…this sounds like the concern is that punters have been sold the same exotic financial products that cause the 2007-8 meltdown.

With so much happening overseas and the likelihood of a major market correction looming, the Wellington Mandarins and top bureaucrats know the vast majority of sleepy hobbits have no concept of what might hit and are busy re-arranging the deck chairs on the Titanic so that when the panic kicks in they can point to the very little they did as justification for the salaries.

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7 Comments

  1. Sam Sam says:

    This is either business confedience Cold War jitters or commercial and retail banks have been copulating cancer again.

  2. RED BUZZARD says:

    …”Government are moving to guarantee bank deposits in the case of an economic meltdown”….this is important imo and long overdue

    ….so BIG TICK on this for the new Government

    • countryboy says:

      @ RB.
      So? You think the NZ/AO tax payer should compensate the Kiwi depositor for the rapacious greed of foreign owned banksters then? If that’s the case and as a tax payer, I say fuck that!
      Here’s the thing, you who are lucky enough to have savings. Withdraw your money from the Big Four foreign owned banks and re deposit with wholly owned NZ/AO banks.
      And I’d say sooner rather than later.

  3. Dave Brown says:

    Banks are parasites. Wait for the meltdown and then nationalise the private banks with no compensation, to form one single state bank.
    But who will do it?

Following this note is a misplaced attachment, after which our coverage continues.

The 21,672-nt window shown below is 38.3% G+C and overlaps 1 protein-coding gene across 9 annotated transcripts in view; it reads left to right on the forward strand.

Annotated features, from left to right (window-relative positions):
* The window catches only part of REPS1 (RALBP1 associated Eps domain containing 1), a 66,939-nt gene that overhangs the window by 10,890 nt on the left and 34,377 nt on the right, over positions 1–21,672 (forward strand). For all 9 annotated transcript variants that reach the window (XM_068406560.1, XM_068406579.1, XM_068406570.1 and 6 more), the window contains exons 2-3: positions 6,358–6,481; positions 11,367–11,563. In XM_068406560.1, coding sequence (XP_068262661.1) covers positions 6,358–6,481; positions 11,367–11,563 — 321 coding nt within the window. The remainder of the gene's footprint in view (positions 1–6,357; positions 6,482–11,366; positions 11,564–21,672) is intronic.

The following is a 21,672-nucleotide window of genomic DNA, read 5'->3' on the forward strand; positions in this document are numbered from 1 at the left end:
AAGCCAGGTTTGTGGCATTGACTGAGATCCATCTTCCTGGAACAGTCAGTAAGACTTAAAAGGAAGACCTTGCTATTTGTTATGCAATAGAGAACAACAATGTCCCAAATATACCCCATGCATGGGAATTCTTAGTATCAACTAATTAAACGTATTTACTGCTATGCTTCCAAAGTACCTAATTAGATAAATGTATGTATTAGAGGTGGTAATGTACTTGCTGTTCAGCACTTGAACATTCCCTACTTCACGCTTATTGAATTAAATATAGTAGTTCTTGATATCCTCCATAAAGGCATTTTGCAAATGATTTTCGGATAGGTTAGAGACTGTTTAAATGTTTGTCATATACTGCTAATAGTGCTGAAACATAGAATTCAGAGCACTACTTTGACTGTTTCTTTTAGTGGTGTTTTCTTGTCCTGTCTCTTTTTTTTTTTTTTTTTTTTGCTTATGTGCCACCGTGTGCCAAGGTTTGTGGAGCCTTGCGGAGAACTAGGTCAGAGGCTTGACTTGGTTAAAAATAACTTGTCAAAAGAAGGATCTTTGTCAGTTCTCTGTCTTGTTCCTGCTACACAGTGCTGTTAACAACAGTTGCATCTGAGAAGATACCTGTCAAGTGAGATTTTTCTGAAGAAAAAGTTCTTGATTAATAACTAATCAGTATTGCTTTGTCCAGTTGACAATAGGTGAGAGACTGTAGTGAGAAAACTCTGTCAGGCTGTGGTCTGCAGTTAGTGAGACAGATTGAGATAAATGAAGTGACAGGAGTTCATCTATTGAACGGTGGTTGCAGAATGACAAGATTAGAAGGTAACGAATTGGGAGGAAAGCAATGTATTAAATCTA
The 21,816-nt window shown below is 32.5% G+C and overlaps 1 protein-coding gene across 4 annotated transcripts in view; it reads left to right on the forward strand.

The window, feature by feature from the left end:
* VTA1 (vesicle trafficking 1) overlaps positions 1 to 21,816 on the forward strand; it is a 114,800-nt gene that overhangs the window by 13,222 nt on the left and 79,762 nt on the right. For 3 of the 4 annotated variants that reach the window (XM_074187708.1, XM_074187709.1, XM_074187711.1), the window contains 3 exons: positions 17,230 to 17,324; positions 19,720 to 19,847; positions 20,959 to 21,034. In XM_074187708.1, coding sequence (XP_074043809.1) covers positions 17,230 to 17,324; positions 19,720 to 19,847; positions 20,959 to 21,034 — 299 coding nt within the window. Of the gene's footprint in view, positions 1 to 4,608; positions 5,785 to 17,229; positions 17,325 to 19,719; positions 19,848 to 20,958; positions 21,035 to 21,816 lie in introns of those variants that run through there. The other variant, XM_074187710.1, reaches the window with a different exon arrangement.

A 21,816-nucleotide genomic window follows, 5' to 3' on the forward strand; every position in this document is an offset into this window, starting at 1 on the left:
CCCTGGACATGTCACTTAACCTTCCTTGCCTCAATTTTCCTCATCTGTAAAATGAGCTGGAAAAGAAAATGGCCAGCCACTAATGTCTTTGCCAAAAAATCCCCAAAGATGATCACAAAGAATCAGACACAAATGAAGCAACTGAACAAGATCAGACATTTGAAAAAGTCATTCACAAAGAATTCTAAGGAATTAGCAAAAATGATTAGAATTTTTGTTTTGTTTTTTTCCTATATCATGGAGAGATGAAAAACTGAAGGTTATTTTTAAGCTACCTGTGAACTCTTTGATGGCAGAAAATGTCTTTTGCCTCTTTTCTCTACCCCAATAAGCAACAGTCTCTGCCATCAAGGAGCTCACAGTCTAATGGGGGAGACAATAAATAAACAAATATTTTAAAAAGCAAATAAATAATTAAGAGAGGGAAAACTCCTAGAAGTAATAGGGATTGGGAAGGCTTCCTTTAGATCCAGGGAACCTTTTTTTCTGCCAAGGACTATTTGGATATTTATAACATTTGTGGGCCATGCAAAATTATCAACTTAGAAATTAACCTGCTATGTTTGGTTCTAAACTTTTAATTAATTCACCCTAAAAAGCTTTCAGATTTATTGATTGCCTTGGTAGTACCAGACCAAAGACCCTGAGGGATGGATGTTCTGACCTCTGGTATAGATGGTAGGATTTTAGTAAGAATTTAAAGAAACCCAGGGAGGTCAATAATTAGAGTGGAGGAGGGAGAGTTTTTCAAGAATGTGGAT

• countryboy says:

      @ DB. Nail? You hit it dead on.
      While we still have the stench of little micky fay and davy square-head richwhite etc hanging over the 1990’s bnz debacle, what you suggest will never happen in tranquil little Nu Zillind unless a very public Royal Commission of Inquiry takes place
      In fact. A single nationalised bank would be a glaring, blazing light shinning on the true wealth that would, and should, have been available to us had it not been swindled away from us for generations.
      Remember folks?
      NZ/AO= larger land area than UK.
      NZ/AO= rich, fertile, lots of fresh water and we’re export orientated, historically supplying foods to wealthy EU and US markets.
      NZ/AO=4.3 or so million people.
      NZ/AO= broke as.
      Does anyone else wonder why that is? And we’re worried about the foreign owned banks threatening us with the spectre of taking our savings if they fail?
      And our government’s promising to essentially pay them out with our tax money for their greed?
      Yes. Big Tick Labour. And by tick I mean the parasitic kind that gets under the skin.

      • mike says:

        since the gfc ordinary Americans have turned there backs on the banks and joined local credit unions there are options available if we vote with our feet lets face all we need is basic banking without the flash over heads

  4. mike says:

    the worry is the size of the banks loan book in nz all these loans are concentrated in real estate there is a serious lack of diversification
    the sleepy hobbits are exposed to one great bubble